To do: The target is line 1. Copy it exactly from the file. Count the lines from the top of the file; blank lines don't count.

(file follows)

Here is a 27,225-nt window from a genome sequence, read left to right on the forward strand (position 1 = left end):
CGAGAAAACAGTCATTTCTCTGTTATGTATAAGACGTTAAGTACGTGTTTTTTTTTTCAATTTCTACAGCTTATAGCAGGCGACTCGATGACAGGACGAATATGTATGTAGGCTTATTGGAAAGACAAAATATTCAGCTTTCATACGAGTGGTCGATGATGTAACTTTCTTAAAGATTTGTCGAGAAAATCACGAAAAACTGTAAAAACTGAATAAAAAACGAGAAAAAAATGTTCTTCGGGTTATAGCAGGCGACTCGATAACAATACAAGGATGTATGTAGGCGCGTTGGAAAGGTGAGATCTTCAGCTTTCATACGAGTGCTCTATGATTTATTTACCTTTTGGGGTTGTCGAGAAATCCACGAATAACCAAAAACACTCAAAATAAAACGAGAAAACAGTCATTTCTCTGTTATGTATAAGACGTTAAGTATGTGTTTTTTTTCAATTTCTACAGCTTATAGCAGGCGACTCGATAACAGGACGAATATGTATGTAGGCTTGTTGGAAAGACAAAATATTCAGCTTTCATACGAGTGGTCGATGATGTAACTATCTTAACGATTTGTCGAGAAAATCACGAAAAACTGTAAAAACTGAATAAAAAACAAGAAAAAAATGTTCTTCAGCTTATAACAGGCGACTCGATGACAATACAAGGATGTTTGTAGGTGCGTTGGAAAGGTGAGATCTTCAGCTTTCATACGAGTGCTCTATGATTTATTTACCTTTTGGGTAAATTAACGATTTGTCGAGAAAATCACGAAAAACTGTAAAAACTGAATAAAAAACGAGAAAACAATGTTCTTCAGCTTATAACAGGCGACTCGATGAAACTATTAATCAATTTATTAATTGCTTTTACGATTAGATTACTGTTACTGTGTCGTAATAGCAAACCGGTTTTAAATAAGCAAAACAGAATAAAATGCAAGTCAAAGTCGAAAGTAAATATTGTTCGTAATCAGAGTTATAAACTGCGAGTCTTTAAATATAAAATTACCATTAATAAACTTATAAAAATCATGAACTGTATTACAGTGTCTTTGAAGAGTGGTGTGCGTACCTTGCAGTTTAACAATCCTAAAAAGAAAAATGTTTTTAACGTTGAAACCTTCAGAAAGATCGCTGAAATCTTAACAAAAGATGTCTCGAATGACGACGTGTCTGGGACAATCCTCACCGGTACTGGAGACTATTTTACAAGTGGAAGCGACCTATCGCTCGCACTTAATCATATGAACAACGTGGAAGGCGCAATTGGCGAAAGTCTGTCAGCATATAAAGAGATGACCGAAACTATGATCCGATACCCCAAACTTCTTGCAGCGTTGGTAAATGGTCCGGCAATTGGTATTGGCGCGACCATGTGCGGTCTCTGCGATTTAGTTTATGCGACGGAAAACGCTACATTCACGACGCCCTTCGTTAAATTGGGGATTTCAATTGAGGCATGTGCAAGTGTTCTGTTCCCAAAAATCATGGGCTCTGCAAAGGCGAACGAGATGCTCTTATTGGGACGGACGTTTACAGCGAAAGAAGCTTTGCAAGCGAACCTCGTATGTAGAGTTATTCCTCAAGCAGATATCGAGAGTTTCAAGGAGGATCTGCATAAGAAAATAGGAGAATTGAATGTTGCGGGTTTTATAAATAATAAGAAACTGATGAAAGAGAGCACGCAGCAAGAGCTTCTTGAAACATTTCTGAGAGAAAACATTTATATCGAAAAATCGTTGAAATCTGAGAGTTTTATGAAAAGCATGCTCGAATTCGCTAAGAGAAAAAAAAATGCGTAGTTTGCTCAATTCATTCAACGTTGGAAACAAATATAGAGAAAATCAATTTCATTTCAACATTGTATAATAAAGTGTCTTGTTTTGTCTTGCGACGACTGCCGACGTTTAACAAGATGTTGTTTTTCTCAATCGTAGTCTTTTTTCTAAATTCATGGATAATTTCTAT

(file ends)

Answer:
Here is a 27,225-nt window from a genome sequence, read left to right on the forward strand (position 1 = left end):